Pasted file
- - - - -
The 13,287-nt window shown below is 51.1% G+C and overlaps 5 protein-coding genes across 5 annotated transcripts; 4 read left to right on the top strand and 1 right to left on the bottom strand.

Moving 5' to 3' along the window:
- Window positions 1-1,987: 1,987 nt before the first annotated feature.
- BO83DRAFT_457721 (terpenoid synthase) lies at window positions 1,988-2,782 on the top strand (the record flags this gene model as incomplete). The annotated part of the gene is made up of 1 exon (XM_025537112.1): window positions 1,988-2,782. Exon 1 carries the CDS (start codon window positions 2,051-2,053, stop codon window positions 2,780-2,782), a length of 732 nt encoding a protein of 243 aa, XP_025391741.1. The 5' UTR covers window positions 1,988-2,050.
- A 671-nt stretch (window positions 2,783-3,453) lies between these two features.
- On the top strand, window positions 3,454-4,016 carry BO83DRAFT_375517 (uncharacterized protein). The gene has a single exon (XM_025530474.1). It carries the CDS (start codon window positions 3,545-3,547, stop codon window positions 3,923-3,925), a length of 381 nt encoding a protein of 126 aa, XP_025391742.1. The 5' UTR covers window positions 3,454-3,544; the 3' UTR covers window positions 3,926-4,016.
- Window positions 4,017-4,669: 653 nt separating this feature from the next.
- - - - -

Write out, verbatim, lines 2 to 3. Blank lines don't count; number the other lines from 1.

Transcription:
Moving 5' to 3' along the window:
- Window positions 1-1,987: 1,987 nt before the first annotated feature.